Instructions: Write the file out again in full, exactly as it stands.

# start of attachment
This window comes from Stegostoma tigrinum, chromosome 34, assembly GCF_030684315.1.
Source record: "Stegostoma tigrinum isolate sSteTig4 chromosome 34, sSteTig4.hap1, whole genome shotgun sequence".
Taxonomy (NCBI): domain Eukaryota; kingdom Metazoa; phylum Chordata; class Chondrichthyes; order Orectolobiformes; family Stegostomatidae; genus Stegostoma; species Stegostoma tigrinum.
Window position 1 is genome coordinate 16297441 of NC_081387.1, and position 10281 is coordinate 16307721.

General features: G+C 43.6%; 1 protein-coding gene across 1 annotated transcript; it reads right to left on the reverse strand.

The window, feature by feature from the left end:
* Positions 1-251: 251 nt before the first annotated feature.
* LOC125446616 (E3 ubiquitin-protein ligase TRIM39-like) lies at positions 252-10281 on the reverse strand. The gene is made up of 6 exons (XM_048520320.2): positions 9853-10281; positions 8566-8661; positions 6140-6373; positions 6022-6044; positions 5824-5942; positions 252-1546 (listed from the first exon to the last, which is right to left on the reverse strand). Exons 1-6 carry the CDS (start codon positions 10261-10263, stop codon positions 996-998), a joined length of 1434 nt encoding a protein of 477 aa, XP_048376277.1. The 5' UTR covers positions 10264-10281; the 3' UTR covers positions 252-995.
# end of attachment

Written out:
This window comes from Stegostoma tigrinum, chromosome 34, assembly GCF_030684315.1.
Source record: "Stegostoma tigrinum isolate sSteTig4 chromosome 34, sSteTig4.hap1, whole genome shotgun sequence".
Taxonomy (NCBI): domain Eukaryota; kingdom Metazoa; phylum Chordata; class Chondrichthyes; order Orectolobiformes; family Stegostomatidae; genus Stegostoma; species Stegostoma tigrinum.
Window position 1 is genome coordinate 16297441 of NC_081387.1, and position 10281 is coordinate 16307721.

General features: G+C 43.6%; 1 protein-coding gene across 1 annotated transcript; it reads right to left on the reverse strand.

The window, feature by feature from the left end:
* Positions 1-251: 251 nt before the first annotated feature.
* LOC125446616 (E3 ubiquitin-protein ligase TRIM39-like) lies at positions 252-10281 on the reverse strand. The gene is made up of 6 exons (XM_048520320.2): positions 9853-10281; positions 8566-8661; positions 6140-6373; positions 6022-6044; positions 5824-5942; positions 252-1546 (listed from the first exon to the last, which is right to left on the reverse strand). Exons 1-6 carry the CDS (start codon positions 10261-10263, stop codon positions 996-998), a joined length of 1434 nt encoding a protein of 477 aa, XP_048376277.1. The 5' UTR covers positions 10264-10281; the 3' UTR covers positions 252-995.